The Energy Star Rating

In Canada, the energy performance of a window is measured through the Energy Rating (ER) system. The ER rating takes several of the factors listed above into consideration including U-Factor, SHGC and leakage. More details about this are provided below. A higher ER number on a window indicates more energy efficiency. Several accredited associations in Canada use this standard and you should always check carefully for a certification label on your product.

ER Label.jpg

The ER system accounts for the following factors:

Window effectiveness in energy efficiency is measured by:

  • U-Factor: A factor/rating that outlines the window insulation effectiveness/rate of heat loss from the window. A window with a lower U-Factor has higher energy efficiency. The U-Factor is not limited to the glass part of the window but also includes other components, including the frame and spacers.      Annual heating and cooling energy demand decreases by 7.9–16.7% when changing the U-value of the windows in a poorly insulated house.  ​​

  • Solar Heat Gain Coefficient (SHGC): A factor that reflects how much solar heat the window absorbs. A lower SHGC coefficient means less solar heat gain which can prove to be beneficial but also a drawback depending on your climate and your personal preferences.     Windows to the East and West have the highest SHGC due to maximum exposure to the Sun and therefore, if your windows face this direction, including a shading option can be beneficial to minimize heat gain during summer. If your air conditioning load is particularly high, it is important to consider whether SHGC can be driving up your heating in the summer and use low SHGC windows. In Canadian winters, this feature can however decrease your heating costs - so it is a delicate balance. The SHGC affects your cooling load more than your heating load.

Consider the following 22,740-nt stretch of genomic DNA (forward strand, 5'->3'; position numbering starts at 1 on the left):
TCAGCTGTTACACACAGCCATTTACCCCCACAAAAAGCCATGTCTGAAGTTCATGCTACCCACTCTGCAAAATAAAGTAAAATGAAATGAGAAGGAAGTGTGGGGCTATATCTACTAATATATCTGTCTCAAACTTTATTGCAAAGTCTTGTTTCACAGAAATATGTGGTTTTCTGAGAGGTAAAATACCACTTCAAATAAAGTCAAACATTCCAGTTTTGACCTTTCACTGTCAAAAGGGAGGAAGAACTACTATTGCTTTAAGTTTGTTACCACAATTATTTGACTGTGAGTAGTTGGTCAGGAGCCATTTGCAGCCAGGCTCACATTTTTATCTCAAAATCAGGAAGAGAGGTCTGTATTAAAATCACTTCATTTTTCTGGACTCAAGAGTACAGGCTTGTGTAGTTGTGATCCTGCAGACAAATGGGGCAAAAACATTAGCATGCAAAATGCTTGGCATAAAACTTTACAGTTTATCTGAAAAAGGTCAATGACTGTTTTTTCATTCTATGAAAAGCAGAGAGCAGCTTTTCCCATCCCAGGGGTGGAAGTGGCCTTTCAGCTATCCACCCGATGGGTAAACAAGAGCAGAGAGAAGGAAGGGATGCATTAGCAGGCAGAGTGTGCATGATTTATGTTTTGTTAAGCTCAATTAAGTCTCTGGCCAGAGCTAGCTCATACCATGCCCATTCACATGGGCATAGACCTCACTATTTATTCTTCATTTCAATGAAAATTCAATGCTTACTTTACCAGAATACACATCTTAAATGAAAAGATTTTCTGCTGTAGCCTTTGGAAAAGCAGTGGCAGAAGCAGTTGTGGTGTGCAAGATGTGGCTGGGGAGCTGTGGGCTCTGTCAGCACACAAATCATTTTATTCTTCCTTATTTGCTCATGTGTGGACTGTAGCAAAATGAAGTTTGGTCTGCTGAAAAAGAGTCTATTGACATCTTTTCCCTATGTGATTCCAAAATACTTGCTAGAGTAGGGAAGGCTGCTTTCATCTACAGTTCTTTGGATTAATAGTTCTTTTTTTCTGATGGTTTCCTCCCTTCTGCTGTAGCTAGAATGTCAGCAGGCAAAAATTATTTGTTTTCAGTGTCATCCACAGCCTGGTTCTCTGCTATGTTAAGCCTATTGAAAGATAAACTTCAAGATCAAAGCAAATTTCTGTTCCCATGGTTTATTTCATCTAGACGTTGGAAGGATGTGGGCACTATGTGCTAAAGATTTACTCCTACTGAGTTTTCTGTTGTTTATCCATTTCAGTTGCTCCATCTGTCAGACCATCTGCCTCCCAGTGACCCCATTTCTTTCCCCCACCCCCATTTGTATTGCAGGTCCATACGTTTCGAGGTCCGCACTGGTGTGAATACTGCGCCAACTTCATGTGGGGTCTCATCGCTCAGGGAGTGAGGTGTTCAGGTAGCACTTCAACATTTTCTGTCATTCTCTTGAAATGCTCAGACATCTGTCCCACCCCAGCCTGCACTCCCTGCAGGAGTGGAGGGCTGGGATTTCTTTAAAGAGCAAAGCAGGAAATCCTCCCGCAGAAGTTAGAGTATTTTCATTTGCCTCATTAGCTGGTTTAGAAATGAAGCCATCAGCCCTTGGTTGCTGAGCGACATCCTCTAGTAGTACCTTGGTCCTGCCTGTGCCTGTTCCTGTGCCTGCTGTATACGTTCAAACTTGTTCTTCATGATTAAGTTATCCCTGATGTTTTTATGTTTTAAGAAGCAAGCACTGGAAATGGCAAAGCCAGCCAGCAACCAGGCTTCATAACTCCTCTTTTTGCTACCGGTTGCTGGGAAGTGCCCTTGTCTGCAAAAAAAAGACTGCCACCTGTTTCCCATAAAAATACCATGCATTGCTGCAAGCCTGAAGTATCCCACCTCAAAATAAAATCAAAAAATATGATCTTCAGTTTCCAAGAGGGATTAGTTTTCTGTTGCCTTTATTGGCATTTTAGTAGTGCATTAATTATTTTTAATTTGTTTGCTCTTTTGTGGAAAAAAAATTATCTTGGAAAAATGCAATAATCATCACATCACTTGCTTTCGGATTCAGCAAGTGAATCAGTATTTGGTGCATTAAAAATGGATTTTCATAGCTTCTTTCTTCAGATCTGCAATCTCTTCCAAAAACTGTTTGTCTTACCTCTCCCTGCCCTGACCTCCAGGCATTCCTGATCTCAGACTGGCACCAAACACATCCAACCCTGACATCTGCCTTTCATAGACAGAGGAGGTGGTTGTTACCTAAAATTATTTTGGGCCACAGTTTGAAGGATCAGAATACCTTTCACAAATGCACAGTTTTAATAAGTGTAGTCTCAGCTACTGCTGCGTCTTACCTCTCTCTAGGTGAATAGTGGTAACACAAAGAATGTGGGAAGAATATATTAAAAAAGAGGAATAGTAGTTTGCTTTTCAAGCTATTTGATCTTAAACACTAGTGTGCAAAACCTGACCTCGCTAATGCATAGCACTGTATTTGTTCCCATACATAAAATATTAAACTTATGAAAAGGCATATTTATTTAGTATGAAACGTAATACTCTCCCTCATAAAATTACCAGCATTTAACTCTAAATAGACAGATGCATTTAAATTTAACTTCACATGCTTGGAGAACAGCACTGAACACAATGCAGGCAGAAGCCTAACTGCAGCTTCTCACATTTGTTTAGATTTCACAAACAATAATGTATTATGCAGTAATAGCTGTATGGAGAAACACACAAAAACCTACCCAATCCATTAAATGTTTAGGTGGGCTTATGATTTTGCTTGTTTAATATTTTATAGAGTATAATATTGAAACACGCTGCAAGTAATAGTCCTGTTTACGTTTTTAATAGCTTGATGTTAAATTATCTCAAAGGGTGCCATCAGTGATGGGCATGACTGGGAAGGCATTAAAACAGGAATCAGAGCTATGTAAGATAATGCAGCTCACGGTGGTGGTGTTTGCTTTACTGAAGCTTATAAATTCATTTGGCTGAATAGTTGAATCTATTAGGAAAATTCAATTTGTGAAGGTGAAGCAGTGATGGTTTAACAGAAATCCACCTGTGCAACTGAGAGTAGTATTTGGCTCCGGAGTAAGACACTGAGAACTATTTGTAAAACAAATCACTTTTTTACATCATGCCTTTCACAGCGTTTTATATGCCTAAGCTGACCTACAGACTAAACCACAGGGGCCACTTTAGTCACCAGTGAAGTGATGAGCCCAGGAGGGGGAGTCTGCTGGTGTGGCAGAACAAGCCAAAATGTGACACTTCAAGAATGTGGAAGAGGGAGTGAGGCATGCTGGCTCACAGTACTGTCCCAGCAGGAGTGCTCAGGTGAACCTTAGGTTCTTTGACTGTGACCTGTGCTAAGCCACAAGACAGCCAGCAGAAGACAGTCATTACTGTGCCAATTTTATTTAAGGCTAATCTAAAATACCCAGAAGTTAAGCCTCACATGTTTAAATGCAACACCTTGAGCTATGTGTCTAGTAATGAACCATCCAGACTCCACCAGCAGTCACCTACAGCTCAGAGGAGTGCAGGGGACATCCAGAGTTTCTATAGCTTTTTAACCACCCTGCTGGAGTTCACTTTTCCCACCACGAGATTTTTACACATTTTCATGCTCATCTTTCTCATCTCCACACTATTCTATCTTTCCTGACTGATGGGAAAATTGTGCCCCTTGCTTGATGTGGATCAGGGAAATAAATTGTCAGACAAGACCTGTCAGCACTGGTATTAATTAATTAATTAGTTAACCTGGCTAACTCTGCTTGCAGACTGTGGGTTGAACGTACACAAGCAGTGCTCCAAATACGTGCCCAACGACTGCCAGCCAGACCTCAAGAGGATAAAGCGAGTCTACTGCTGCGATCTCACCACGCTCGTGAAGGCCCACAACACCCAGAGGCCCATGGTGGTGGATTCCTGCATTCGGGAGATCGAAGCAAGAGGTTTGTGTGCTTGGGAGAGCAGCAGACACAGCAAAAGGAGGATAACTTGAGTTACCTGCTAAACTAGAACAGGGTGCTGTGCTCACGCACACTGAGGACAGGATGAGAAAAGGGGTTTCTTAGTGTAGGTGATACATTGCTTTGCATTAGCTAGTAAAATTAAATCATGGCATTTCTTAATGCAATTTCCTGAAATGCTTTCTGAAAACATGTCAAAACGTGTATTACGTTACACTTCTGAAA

Image of Energy Star label. Image obtained from Government of Canada, click on image for reference. 

Together, these two factors as well as your window orientation can determine how well your windows perform. Both of these are typically always included in the performance label on windows. Another additional feature that may or may not be included, based on manufacturer preferences, is the air leakage.

  • Air Leakage: Generally expressed as the amount of air flowing through a specific square area per unit time. Air leakage inevitably drives up energy costs during both heating and cooling seasons and it needs to be minimized.


1. Natural Resources Canada. (2020, September 18). Government of Canada - Ratings and Certification. Retrieved from

2. U.S. Department of Energy. (2010, October). Guide to Energy - Efficient Windows. Retrieved from

3. Efficient Windows Collaboration. (2020). Measuring Performance - U Factor. Retrieved from

4. Efficient Windows Collaboration. (2020). Measuring Performance - SHGC. Retrieved from